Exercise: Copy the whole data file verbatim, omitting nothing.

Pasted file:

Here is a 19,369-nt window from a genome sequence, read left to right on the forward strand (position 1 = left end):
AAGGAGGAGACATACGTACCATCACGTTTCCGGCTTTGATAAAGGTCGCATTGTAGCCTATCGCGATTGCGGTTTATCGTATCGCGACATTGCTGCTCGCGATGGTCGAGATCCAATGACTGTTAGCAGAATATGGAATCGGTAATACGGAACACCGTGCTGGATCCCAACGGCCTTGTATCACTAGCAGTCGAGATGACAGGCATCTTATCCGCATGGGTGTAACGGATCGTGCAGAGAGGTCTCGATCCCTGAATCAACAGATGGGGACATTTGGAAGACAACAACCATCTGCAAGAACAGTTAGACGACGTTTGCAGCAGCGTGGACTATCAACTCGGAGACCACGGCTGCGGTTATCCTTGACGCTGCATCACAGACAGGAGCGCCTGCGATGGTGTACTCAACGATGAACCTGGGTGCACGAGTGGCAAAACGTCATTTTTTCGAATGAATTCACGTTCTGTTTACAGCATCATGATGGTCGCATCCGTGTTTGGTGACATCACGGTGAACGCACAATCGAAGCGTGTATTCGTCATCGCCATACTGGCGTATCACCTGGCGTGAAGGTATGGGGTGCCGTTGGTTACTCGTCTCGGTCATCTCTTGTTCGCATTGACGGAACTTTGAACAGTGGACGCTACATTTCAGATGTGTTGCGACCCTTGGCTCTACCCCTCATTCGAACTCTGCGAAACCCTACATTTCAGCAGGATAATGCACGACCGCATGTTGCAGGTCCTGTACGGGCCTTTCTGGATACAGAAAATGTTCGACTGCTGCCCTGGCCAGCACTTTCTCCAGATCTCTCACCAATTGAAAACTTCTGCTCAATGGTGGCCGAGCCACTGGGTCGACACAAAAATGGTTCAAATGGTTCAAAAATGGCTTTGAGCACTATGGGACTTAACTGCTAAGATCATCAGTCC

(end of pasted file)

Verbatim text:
Here is a 19,369-nt window from a genome sequence, read left to right on the forward strand (position 1 = left end):
AAGGAGGAGACATACGTACCATCACGTTTCCGGCTTTGATAAAGGTCGCATTGTAGCCTATCGCGATTGCGGTTTATCGTATCGCGACATTGCTGCTCGCGATGGTCGAGATCCAATGACTGTTAGCAGAATATGGAATCGGTAATACGGAACACCGTGCTGGATCCCAACGGCCTTGTATCACTAGCAGTCGAGATGACAGGCATCTTATCCGCATGGGTGTAACGGATCGTGCAGAGAGGTCTCGATCCCTGAATCAACAGATGGGGACATTTGGAAGACAACAACCATCTGCAAGAACAGTTAGACGACGTTTGCAGCAGCGTGGACTATCAACTCGGAGACCACGGCTGCGGTTATCCTTGACGCTGCATCACAGACAGGAGCGCCTGCGATGGTGTACTCAACGATGAACCTGGGTGCACGAGTGGCAAAACGTCATTTTTTCGAATGAATTCACGTTCTGTTTACAGCATCATGATGGTCGCATCCGTGTTTGGTGACATCACGGTGAACGCACAATCGAAGCGTGTATTCGTCATCGCCATACTGGCGTATCACCTGGCGTGAAGGTATGGGGTGCCGTTGGTTACTCGTCTCGGTCATCTCTTGTTCGCATTGACGGAACTTTGAACAGTGGACGCTACATTTCAGATGTGTTGCGACCCTTGGCTCTACCCCTCATTCGAACTCTGCGAAACCCTACATTTCAGCAGGATAATGCACGACCGCATGTTGCAGGTCCTGTACGGGCCTTTCTGGATACAGAAAATGTTCGACTGCTGCCCTGGCCAGCACTTTCTCCAGATCTCTCACCAATTGAAAACTTCTGCTCAATGGTGGCCGAGCCACTGGGTCGACACAAAAATGGTTCAAATGGTTCAAAAATGGCTTTGAGCACTATGGGACTTAACTGCTAAGATCATCAGTCC